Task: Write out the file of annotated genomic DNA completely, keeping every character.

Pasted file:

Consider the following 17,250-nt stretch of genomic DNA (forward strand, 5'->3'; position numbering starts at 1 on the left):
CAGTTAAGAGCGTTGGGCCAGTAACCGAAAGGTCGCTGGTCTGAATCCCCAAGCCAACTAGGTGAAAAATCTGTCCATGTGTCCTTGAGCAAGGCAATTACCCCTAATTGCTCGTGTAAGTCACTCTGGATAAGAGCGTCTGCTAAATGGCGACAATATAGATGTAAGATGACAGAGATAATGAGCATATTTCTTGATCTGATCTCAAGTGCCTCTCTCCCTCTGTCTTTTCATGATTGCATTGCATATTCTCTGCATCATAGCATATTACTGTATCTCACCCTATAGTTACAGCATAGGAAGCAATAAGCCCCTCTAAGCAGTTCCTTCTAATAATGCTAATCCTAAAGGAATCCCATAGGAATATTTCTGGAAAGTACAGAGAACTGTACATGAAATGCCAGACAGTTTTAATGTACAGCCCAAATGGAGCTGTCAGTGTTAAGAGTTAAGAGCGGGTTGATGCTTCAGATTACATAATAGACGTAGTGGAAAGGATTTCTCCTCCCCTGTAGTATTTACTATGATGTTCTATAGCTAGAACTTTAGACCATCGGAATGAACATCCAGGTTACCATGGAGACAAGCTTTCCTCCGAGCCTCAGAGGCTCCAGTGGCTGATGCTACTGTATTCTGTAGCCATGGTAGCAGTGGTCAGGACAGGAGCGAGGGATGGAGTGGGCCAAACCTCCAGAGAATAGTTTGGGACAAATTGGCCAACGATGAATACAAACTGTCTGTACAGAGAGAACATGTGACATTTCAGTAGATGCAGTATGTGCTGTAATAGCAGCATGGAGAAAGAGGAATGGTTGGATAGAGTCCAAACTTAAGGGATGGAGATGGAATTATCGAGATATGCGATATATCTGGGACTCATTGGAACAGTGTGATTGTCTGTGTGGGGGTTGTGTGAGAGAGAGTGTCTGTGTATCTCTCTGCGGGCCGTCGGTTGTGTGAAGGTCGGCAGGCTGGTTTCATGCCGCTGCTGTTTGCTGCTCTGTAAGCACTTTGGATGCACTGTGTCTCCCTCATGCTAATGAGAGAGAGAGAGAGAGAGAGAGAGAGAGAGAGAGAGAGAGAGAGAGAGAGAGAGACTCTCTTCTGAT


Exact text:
Consider the following 17,250-nt stretch of genomic DNA (forward strand, 5'->3'; position numbering starts at 1 on the left):
CAGTTAAGAGCGTTGGGCCAGTAACCGAAAGGTCGCTGGTCTGAATCCCCAAGCCAACTAGGTGAAAAATCTGTCCATGTGTCCTTGAGCAAGGCAATTACCCCTAATTGCTCGTGTAAGTCACTCTGGATAAGAGCGTCTGCTAAATGGCGACAATATAGATGTAAGATGACAGAGATAATGAGCATATTTCTTGATCTGATCTCAAGTGCCTCTCTCCCTCTGTCTTTTCATGATTGCATTGCATATTCTCTGCATCATAGCATATTACTGTATCTCACCCTATAGTTACAGCATAGGAAGCAATAAGCCCCTCTAAGCAGTTCCTTCTAATAATGCTAATCCTAAAGGAATCCCATAGGAATATTTCTGGAAAGTACAGAGAACTGTACATGAAATGCCAGACAGTTTTAATGTACAGCCCAAATGGAGCTGTCAGTGTTAAGAGTTAAGAGCGGGTTGATGCTTCAGATTACATAATAGACGTAGTGGAAAGGATTTCTCCTCCCCTGTAGTATTTACTATGATGTTCTATAGCTAGAACTTTAGACCATCGGAATGAACATCCAGGTTACCATGGAGACAAGCTTTCCTCCGAGCCTCAGAGGCTCCAGTGGCTGATGCTACTGTATTCTGTAGCCATGGTAGCAGTGGTCAGGACAGGAGCGAGGGATGGAGTGGGCCAAACCTCCAGAGAATAGTTTGGGACAAATTGGCCAACGATGAATACAAACTGTCTGTACAGAGAGAACATGTGACATTTCAGTAGATGCAGTATGTGCTGTAATAGCAGCATGGAGAAAGAGGAATGGTTGGATAGAGTCCAAACTTAAGGGATGGAGATGGAATTATCGAGATATGCGATATATCTGGGACTCATTGGAACAGTGTGATTGTCTGTGTGGGGGTTGTGTGAGAGAGAGTGTCTGTGTATCTCTCTGCGGGCCGTCGGTTGTGTGAAGGTCGGCAGGCTGGTTTCATGCCGCTGCTGTTTGCTGCTCTGTAAGCACTTTGGATGCACTGTGTCTCCCTCATGCTAATGAGAGAGAGAGAGAGAGAGAGAGAGAGAGAGAGAGAGAGAGAGAGAGAGAGAGAGACTCTCTTCTGAT